Mark Wahlberg is the former Marine ace who's screwed by the government, gets out -- and then is brought back so he can be screwed again. Michael Pena is the brand-new FBI agent who realizes that the ex-Marine on the run has been set up, but then he starts asking the wrong questions of the wrong people. Excellent action, a thoughtful script, and a gaggle of great supporting performances (Levon Helm is a scene-stealer as an arms expert) push this way beyond your standard revenge film. (ES) Rated R
The Greek-versus-Persian battle of Thermopylae comes to bloody, eye-popping life in the CGI celebration of the Frank Miller graphic novel. Fierce and noble King Leonidas (Gerard Butler) and his band of 300 men face off against the uncountable hordes of the bratty King Xerxes (Rodrigo Santoro). Themes of diplomacy versus war arise, but once the swords come out, there's no escaping the cartoonish violence. (ES) Rated R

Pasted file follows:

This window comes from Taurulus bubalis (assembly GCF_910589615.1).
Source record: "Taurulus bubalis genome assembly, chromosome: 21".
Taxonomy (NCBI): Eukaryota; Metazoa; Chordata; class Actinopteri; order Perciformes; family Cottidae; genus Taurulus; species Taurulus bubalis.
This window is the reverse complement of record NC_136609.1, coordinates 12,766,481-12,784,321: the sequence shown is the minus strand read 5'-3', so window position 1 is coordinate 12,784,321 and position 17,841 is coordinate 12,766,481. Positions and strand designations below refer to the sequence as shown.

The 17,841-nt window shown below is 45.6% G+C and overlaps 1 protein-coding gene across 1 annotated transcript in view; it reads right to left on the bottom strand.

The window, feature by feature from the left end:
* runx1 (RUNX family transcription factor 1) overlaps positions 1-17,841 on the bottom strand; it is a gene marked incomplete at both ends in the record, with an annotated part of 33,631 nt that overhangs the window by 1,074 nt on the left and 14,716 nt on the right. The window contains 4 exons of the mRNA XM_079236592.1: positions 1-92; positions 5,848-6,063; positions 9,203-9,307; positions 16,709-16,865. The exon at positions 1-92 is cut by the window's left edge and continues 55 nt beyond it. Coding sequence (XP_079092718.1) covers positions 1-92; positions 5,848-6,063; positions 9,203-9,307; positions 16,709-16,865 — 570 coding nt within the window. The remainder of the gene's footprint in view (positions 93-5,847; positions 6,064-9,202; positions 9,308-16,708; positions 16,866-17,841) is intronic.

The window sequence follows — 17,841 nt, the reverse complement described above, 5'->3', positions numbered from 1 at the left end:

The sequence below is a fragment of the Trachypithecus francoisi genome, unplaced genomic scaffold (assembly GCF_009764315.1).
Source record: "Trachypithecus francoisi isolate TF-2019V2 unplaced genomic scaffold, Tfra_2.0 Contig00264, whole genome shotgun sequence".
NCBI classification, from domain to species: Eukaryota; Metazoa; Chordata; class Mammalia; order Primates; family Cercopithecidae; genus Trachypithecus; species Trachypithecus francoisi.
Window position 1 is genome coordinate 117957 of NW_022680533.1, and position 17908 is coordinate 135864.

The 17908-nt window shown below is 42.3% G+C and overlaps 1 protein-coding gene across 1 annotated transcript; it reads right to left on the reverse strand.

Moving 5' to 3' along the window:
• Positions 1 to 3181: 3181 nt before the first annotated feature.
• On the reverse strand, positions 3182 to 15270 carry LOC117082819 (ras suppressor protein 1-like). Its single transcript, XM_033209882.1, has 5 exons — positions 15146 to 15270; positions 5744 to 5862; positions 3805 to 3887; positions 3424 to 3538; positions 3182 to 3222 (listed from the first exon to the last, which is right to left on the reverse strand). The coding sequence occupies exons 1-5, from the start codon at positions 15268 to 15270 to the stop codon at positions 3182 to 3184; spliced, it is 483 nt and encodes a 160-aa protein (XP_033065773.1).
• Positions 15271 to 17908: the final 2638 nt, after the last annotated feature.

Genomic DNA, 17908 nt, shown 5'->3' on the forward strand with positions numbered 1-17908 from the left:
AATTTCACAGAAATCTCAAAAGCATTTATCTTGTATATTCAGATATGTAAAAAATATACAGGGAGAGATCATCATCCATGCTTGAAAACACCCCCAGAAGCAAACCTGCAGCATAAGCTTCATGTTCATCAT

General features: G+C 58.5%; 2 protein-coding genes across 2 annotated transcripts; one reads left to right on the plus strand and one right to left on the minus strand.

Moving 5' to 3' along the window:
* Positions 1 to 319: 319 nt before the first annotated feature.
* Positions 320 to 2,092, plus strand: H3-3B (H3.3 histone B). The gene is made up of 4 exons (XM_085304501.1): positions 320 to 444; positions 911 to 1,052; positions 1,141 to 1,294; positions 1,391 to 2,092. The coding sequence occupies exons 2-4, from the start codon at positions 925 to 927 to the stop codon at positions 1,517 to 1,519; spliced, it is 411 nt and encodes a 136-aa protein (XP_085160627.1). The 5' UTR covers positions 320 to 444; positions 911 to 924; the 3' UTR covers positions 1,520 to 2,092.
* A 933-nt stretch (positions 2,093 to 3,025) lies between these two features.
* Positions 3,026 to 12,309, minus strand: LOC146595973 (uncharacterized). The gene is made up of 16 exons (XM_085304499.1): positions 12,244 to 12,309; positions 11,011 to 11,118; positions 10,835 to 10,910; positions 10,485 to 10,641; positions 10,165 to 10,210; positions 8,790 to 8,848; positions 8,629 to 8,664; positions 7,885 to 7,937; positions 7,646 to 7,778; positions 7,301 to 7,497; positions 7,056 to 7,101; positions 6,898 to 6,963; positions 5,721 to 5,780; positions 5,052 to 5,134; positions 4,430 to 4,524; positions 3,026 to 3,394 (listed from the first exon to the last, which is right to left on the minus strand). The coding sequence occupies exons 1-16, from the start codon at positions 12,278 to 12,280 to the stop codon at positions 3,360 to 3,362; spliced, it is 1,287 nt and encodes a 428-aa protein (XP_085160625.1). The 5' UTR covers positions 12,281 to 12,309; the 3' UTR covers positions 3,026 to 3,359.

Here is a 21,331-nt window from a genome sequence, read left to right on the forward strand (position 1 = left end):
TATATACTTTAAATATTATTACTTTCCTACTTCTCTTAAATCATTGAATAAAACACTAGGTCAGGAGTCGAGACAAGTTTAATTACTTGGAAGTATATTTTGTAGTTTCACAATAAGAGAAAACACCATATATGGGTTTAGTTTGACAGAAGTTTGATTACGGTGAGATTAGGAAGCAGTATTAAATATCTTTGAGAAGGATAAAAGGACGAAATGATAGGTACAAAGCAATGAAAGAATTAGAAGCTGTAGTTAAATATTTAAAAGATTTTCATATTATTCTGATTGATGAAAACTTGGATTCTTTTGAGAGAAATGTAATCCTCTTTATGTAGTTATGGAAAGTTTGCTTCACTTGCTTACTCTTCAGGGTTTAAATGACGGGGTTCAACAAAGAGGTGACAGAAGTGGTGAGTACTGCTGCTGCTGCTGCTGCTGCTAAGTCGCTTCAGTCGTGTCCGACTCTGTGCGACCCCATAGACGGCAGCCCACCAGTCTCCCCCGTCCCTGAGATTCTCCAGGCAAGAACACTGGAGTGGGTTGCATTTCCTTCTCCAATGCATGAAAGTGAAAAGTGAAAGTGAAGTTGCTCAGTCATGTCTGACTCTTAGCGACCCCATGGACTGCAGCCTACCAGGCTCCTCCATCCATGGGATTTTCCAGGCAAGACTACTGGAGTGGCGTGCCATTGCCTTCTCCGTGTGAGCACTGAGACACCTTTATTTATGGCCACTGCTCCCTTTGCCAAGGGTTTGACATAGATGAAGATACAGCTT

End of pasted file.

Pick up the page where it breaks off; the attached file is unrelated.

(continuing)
This might not exactly please you Teenage Mutant Ninja Turtles purists. It's computer-generated, so it looks pretty, but also looks action-heavy and funny-lite. Worse, it centers on a battle with some "tech-industrialist" named Max Winters who has no connection to the original plots. On the plus side, there's hot ninja chick Karai from the original comic. Another plus is that it seems to start after the end of the second live action film, ignoring the regrettable existence of the third film that sent the turtles to colonial Japan. (LB) Rated PG
Four middle-aged friends, sick of their jobs, bored with their lives and generally having nothing to look forward to, take a cross-country motorcycle trip. Four essentially backboneless suburbanite dudes frequenting biker bars? You can be sure there'll be a little love and a whole lot uh learnin'. (LB) Rated PG-13
The new one is smart and funny and action-packed, and it’s bigger and better and sleeker. And Downey does it again, this time ramping up Stark’s arrogant wisecracking, telling anyone who’ll listen (mostly women) that, via the creation of his powerful Iron Man suit, he’s brought years of uninterrupted peace to the world.